Figure 2 shows another set of components for a binding produced from Delrin 107, again for Salomon. The body of the binding, two wings, two springs and a flexible blade are all formed from the material, giving better settings and improved contact between the ski shoes and the bindings.
Figure 2. Ski binding components.
Stiff Ski Boots
Figure 3 provides an example of how Hytrel can be formulated with Kevlar to make stiffer ski boots. The boot is made by Rossignol-Lange, who wanted increased stiffness so that the skier’s ankle is held more firmly, allowing them to better control the skis. Kytrel-Kevlar is used in the external component shown and gives the desired improvement in stiffness without increasing the thickness or the weight of the boot. The material was also formulated so that it could be injection moulded to produce this and other components.
Figure 3. Stiff ski boots.
Flexible Cross Country Ski Boots
Hytrel also features in Salomon’s ‘Optima Ultra Light’ ski boots. The material, selected because of its good flex fatigue, impact resistance and modulus at low temperature, is used to make the front strap of the boot, and gives the wearer greater comfort, especially when bending forwards.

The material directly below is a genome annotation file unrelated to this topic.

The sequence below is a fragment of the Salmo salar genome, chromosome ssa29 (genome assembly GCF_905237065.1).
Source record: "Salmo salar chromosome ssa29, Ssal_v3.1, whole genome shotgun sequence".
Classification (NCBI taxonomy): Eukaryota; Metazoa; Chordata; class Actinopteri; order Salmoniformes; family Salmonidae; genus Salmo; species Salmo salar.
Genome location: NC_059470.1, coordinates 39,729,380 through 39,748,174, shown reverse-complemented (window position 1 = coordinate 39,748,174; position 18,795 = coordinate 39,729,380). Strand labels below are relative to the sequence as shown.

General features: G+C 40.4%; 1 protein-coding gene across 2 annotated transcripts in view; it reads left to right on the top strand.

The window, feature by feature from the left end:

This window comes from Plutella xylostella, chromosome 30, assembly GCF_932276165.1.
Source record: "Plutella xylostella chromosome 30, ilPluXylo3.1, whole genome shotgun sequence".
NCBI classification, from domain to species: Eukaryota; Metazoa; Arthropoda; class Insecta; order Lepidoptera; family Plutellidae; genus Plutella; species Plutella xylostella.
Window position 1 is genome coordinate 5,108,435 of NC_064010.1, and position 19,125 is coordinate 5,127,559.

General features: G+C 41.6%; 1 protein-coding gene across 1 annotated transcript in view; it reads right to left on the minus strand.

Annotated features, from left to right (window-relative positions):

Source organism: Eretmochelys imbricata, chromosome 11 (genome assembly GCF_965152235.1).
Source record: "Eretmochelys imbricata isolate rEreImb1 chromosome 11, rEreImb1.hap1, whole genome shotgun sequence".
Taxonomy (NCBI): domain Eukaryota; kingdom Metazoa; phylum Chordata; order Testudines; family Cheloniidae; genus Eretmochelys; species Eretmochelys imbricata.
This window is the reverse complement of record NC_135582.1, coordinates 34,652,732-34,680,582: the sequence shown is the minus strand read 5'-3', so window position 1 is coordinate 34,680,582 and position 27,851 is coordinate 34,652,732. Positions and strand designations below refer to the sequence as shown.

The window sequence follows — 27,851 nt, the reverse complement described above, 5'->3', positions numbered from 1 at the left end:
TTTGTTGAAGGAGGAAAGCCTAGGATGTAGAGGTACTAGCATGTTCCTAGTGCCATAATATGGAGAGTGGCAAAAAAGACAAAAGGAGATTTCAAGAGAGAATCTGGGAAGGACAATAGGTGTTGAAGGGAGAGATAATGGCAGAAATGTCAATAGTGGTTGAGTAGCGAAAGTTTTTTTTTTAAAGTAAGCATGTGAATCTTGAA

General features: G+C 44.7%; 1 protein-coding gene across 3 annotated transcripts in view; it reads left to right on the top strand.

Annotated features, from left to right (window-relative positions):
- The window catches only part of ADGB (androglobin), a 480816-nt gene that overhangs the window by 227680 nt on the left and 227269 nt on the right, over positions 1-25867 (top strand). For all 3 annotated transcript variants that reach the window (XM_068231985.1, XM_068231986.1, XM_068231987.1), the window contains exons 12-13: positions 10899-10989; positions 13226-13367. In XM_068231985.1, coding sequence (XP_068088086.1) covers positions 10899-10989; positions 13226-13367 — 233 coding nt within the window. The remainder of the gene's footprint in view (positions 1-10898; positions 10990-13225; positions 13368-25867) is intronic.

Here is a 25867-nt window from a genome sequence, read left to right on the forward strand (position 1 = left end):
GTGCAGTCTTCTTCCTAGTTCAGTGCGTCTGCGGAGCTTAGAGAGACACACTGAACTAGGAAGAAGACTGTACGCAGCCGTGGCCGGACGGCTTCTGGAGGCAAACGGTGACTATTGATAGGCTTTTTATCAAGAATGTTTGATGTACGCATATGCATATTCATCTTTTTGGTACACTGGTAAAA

Figure 4 gives a final couple of examples of the uses of DuPont’s materials in boots, this time in cross country ski boots. These Salomon boots are used for top level competition and so must offer extremely high performance. Hytrel is used to produce the blue component shown - the material allows the two functions of collar and spring to be incorporated into one part, which has good fatigue resistance and the necessary high modulus at low temperatures. The red part, a component of the yellow boot, is made from Delrin. This was tested at the Lillehammer Winter Olympics in 1994. It reduces the effort required from the skier during the forward and backward movements of the shoe and the ski through enhanced ‘springiness’.
Figure 4. Cross country ski boots.
DuPont’s polymers also turn up in a number of other applications, from snowboard boot fixations and step-in housings and bindings to teaching devices designed to help beginners keep the tip of their skis together. So if you are out on the slopes this winter, whether beginner or expert, the chances are that parts of your skiing equipment will rely on DuPont’s materials for their performance - something for which your ankles and feet will be very grateful.